Technology options for ‘treatment’
There are mainly five technology options available for the treatment of bio-medical waste. They can be grouped as follows.
- Chemical processes
- Thermal processes
- Mechanical processes
- Irradiation processes
- Biological processes
These processes use chemicals that act as disinfectants. Sodium hypochlorite, dissolved chlorine dioxide, peracetic acid, hydrogen peroxide, dry inorganic chemical and ozone are examples of such chemicals. Most chemical processes are water-intensive and require neutralising agents.
These processes utilise heat to disinfect. Depending on the temperature they operate, it is been grouped into two categories, which are Low-heat systems and High-heat systems
Low-heat systems (operates between 93 -177oC) use steam, hot water, or electromagnetic radiation to heat and decontaminate the waste. Autoclave & Microwave are low heat systems.
i. Autoclaving is a low heat thermal process and it uses steam for disinfection of waste. Autoclaves are of two types depending on the method they use for removal of air pockets. They are gravity flow autoclave and vacuum autoclave.
ii. Microwaving is a process which disinfects the waste by moist heat and steam generated by microwave energy.
High-heat systems employ combustion and high temperature plasma to decontaminate and destroy the waste. Incinerator & Hydroclaving are high heat systems.
These processes are used to change the physical form or characteristics of the waste either to facilitate waste handling or to process the waste in conjunction with other treatment steps. The two primary mechanical processes are
Compaction - used to reduce the volume of the waste
Shredding - used to destroy plastic and paper waste to prevent their reuse. Only the disinfected waste can be used in a shredder.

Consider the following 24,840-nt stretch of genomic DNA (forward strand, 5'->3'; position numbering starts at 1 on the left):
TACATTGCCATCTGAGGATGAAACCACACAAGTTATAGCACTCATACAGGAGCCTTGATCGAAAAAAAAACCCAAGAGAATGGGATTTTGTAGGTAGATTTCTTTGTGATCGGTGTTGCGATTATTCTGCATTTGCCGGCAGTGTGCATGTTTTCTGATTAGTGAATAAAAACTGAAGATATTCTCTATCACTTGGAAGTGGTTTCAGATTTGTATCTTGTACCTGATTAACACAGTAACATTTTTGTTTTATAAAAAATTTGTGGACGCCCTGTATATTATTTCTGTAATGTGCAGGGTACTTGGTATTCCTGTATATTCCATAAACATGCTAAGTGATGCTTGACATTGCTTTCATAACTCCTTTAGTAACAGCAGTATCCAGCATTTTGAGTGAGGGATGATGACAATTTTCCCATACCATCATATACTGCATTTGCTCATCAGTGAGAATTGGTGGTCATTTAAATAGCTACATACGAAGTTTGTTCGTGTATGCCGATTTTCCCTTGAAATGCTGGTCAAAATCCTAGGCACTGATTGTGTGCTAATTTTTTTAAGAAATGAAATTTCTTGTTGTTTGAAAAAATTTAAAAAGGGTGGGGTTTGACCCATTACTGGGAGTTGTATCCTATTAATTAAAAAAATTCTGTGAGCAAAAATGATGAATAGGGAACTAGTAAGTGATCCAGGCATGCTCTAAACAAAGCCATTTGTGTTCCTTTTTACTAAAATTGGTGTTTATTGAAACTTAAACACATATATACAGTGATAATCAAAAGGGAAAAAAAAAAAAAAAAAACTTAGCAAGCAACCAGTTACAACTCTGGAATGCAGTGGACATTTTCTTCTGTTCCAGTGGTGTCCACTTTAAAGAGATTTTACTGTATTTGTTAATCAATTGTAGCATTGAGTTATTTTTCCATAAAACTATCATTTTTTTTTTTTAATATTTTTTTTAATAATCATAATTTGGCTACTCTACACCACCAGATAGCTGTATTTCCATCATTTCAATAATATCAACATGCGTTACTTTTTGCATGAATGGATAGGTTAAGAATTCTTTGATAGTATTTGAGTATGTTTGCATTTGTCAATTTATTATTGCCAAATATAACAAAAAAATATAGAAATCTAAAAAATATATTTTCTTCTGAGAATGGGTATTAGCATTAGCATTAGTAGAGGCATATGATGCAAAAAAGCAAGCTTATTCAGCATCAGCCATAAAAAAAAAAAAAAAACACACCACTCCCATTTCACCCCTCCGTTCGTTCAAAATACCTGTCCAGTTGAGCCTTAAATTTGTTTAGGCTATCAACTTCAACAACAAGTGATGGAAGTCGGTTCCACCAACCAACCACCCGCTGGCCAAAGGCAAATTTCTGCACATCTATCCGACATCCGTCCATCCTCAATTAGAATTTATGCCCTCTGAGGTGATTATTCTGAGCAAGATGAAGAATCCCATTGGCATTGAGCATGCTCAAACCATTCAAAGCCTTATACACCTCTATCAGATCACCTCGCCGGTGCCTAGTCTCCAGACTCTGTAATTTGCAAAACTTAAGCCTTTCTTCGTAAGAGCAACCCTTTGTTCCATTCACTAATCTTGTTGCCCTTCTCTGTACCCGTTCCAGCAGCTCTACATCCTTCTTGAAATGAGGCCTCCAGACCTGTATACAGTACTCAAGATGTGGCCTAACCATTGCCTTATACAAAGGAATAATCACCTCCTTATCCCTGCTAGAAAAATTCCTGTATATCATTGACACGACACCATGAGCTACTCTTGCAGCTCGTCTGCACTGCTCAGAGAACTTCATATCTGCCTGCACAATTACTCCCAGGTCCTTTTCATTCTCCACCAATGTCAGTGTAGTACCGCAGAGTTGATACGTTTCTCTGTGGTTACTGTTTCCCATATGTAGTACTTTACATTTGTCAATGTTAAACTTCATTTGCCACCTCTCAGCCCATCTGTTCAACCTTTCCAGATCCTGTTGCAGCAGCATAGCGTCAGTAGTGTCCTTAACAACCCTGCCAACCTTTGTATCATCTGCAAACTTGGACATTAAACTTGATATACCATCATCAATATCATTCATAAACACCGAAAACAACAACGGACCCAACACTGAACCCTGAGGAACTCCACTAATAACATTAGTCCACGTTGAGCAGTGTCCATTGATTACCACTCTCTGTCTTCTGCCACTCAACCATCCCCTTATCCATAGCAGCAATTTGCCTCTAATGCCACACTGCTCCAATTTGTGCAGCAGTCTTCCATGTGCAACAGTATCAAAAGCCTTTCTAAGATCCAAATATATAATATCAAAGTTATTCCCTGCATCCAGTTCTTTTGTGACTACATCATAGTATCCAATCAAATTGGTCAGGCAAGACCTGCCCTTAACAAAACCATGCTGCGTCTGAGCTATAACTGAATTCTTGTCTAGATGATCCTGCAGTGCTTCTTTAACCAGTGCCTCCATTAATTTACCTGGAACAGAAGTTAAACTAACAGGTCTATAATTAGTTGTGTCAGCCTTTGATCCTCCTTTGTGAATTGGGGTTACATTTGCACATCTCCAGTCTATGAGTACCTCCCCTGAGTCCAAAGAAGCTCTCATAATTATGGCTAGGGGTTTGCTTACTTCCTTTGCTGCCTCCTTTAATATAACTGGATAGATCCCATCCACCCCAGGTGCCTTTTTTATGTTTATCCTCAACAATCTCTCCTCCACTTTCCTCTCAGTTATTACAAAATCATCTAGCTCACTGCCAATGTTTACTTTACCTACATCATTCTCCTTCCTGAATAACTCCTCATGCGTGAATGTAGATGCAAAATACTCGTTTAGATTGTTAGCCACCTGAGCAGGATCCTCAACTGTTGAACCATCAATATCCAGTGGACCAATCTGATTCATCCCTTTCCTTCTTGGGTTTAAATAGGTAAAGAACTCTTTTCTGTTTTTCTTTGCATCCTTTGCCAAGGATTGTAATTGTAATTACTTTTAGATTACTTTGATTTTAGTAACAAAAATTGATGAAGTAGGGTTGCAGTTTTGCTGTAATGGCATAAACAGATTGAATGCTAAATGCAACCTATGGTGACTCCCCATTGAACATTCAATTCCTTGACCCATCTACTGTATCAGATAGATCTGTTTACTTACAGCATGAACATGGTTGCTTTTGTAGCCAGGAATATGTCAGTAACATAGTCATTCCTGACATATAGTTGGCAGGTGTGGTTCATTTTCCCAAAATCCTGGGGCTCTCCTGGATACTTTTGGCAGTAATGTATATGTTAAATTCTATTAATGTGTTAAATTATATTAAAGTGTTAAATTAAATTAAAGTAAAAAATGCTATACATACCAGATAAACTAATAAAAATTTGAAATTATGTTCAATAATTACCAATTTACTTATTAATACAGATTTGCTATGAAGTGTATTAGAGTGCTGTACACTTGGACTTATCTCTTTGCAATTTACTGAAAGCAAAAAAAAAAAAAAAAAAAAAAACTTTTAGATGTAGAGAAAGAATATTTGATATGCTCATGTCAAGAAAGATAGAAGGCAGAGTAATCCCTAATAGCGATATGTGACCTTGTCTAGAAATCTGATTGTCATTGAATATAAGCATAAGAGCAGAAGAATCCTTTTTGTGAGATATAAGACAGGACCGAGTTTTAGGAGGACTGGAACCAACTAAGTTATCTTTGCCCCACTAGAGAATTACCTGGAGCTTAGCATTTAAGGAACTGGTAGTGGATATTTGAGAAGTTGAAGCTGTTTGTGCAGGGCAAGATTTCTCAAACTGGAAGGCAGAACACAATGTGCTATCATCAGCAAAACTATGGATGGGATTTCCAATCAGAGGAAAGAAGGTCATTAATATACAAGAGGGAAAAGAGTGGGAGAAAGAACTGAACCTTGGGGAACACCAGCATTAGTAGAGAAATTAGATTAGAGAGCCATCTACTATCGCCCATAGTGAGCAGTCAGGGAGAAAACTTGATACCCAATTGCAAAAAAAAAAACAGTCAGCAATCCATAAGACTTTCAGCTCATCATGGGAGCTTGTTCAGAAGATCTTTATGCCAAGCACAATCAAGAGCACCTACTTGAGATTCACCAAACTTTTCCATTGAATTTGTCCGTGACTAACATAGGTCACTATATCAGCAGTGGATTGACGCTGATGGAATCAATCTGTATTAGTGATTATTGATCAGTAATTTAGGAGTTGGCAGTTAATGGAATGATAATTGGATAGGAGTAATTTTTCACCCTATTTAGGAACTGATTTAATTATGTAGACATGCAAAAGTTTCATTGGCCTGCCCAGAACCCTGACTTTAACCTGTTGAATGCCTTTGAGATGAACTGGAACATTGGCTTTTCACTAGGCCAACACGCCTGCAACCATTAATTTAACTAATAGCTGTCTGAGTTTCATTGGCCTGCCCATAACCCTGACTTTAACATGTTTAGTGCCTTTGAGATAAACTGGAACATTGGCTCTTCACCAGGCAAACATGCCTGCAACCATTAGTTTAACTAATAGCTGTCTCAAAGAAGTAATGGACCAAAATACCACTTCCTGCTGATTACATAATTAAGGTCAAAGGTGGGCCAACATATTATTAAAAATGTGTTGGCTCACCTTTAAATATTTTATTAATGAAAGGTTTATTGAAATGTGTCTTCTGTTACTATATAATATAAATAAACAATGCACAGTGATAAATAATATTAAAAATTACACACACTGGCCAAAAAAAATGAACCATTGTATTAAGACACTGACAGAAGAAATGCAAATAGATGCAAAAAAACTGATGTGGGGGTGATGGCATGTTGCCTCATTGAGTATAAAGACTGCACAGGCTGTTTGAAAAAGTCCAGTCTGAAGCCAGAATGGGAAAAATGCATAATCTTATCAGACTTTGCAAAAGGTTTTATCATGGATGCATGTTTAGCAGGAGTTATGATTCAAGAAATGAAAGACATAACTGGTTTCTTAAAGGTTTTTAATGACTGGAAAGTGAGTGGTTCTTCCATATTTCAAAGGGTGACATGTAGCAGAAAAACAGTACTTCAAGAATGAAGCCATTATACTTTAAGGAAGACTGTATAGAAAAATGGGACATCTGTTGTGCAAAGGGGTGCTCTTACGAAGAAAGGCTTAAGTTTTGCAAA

In these processes, wastes are exposed to ultraviolet or ionizing radiation in an enclosed chamber. These systems require post shredding to render the waste unrecognizable.
Biological enzymes are used for treating medical waste. It is claimed that biological reactions will not only decontaminate the waste but also cause the destruction of all the organic constituents so that only plastics, glass, and other inert will remain in the residues.
Points to ponder in processing the waste
- Incinerators should be suitably designed to achieve the emission limits.
- Wastes to be incinerated shall not be chemically treated with any chlorinated disinfectants.
- Toxic metals in the incineration ash shall be limited within the regulatory quantities.
- Only low sulphur fuel like diesel shall be used as fuel in the incinerator.
- The autoclave should be dedicated for the purpose of disinfecting and treating biomedical waste.
- When operating a gravity flow autoclave, medical waste shall be subjected to:
- A temperature of not less than 121o and pressure of about 15 pounds per square inch (psi) for an autoclave residence time of not less than 60 minutes; or
- A temperature of not less than 135 oC and a pressure of 31 psi for an autoclave residence time of not less than 45 minutes; or
- A temperature of not less than 149 oC and a pressure of 52 psi for an autoclave residence time of not less than 30 minutes.
- When operating a vacuum autoclave, medical waste shall be subjected to a minimum of one per vacuum pulse to purge the autoclave of all air. The waste shall be subjected to the following :